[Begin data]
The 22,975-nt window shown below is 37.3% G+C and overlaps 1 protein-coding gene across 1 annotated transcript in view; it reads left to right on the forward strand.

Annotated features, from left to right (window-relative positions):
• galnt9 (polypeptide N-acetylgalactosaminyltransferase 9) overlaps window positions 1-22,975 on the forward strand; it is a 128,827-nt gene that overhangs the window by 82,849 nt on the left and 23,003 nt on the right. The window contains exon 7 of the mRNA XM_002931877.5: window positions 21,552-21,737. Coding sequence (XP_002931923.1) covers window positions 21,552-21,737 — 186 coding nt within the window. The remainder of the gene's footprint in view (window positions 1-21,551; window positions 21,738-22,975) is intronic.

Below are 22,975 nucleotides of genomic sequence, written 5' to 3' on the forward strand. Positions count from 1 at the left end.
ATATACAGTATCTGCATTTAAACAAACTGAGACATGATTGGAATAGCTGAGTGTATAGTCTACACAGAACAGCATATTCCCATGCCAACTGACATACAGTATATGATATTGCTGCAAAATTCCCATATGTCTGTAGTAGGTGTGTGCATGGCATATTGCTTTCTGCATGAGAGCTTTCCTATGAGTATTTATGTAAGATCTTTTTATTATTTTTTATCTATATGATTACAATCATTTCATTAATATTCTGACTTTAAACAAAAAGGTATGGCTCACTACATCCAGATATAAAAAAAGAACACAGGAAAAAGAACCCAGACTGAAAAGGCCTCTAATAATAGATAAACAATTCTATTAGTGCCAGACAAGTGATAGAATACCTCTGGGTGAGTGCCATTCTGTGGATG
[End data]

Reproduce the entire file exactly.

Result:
The 22,975-nt window shown below is 37.3% G+C and overlaps 1 protein-coding gene across 1 annotated transcript in view; it reads left to right on the forward strand.

Annotated features, from left to right (window-relative positions):
• galnt9 (polypeptide N-acetylgalactosaminyltransferase 9) overlaps window positions 1-22,975 on the forward strand; it is a 128,827-nt gene that overhangs the window by 82,849 nt on the left and 23,003 nt on the right. The window contains exon 7 of the mRNA XM_002931877.5: window positions 21,552-21,737. Coding sequence (XP_002931923.1) covers window positions 21,552-21,737 — 186 coding nt within the window. The remainder of the gene's footprint in view (window positions 1-21,551; window positions 21,738-22,975) is intronic.

Below are 22,975 nucleotides of genomic sequence, written 5' to 3' on the forward strand. Positions count from 1 at the left end.
ATATACAGTATCTGCATTTAAACAAACTGAGACATGATTGGAATAGCTGAGTGTATAGTCTACACAGAACAGCATATTCCCATGCCAACTGACATACAGTATATGATATTGCTGCAAAATTCCCATATGTCTGTAGTAGGTGTGTGCATGGCATATTGCTTTCTGCATGAGAGCTTTCCTATGAGTATTTATGTAAGATCTTTTTATTATTTTTTATCTATATGATTACAATCATTTCATTAATATTCTGACTTTAAACAAAAAGGTATGGCTCACTACATCCAGATATAAAAAAAGAACACAGGAAAAAGAACCCAGACTGAAAAGGCCTCTAATAATAGATAAACAATTCTATTAGTGCCAGACAAGTGATAGAATACCTCTGGGTGAGTGCCATTCTGTGGATG